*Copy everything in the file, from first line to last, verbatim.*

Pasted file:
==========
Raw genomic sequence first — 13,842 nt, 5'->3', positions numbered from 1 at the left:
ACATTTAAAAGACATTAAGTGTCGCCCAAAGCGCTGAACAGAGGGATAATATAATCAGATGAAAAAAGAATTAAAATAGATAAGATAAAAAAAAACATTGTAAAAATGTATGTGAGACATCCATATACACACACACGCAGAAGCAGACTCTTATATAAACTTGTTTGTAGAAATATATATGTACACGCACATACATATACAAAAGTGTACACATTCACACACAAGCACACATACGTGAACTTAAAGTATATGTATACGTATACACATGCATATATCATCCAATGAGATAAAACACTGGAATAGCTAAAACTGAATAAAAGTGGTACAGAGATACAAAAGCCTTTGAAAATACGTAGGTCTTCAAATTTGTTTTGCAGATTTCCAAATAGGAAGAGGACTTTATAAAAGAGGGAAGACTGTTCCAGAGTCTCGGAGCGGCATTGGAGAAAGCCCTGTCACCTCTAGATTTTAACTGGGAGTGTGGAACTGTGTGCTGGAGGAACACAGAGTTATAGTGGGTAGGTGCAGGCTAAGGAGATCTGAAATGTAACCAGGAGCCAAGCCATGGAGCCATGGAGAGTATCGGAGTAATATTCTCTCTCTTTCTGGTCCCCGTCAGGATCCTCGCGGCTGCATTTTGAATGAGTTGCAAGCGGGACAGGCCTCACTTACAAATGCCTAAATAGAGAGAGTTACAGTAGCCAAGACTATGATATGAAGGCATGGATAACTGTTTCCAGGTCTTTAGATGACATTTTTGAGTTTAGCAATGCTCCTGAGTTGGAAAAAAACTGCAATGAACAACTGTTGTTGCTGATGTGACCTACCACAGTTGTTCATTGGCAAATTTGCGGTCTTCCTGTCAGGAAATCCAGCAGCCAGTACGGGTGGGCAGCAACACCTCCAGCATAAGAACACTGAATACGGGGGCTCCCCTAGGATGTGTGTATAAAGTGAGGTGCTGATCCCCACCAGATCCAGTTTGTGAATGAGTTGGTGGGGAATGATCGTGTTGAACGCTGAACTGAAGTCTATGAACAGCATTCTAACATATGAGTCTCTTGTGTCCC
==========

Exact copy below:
Raw genomic sequence first — 13,842 nt, 5'->3', positions numbered from 1 at the left:
ACATTTAAAAGACATTAAGTGTCGCCCAAAGCGCTGAACAGAGGGATAATATAATCAGATGAAAAAAGAATTAAAATAGATAAGATAAAAAAAAACATTGTAAAAATGTATGTGAGACATCCATATACACACACACGCAGAAGCAGACTCTTATATAAACTTGTTTGTAGAAATATATATGTACACGCACATACATATACAAAAGTGTACACATTCACACACAAGCACACATACGTGAACTTAAAGTATATGTATACGTATACACATGCATATATCATCCAATGAGATAAAACACTGGAATAGCTAAAACTGAATAAAAGTGGTACAGAGATACAAAAGCCTTTGAAAATACGTAGGTCTTCAAATTTGTTTTGCAGATTTCCAAATAGGAAGAGGACTTTATAAAAGAGGGAAGACTGTTCCAGAGTCTCGGAGCGGCATTGGAGAAAGCCCTGTCACCTCTAGATTTTAACTGGGAGTGTGGAACTGTGTGCTGGAGGAACACAGAGTTATAGTGGGTAGGTGCAGGCTAAGGAGATCTGAAATGTAACCAGGAGCCAAGCCATGGAGCCATGGAGAGTATCGGAGTAATATTCTCTCTCTTTCTGGTCCCCGTCAGGATCCTCGCGGCTGCATTTTGAATGAGTTGCAAGCGGGACAGGCCTCACTTACAAATGCCTAAATAGAGAGAGTTACAGTAGCCAAGACTATGATATGAAGGCATGGATAACTGTTTCCAGGTCTTTAGATGACATTTTTGAGTTTAGCAATGCTCCTGAGTTGGAAAAAAACTGCAATGAACAACTGTTGTTGCTGATGTGACCTACCACAGTTGTTCATTGGCAAATTTGCGGTCTTCCTGTCAGGAAATCCAGCAGCCAGTACGGGTGGGCAGCAACACCTCCAGCATAAGAACACTGAATACGGGGGCTCCCCTAGGATGTGTGTATAAAGTGAGGTGCTGATCCCCACCAGATCCAGTTTGTGAATGAGTTGGTGGGGAATGATCGTGTTGAACGCTGAACTGAAGTCTATGAACAGCATTCTAACATATGAGTCTCTTGTGTCCC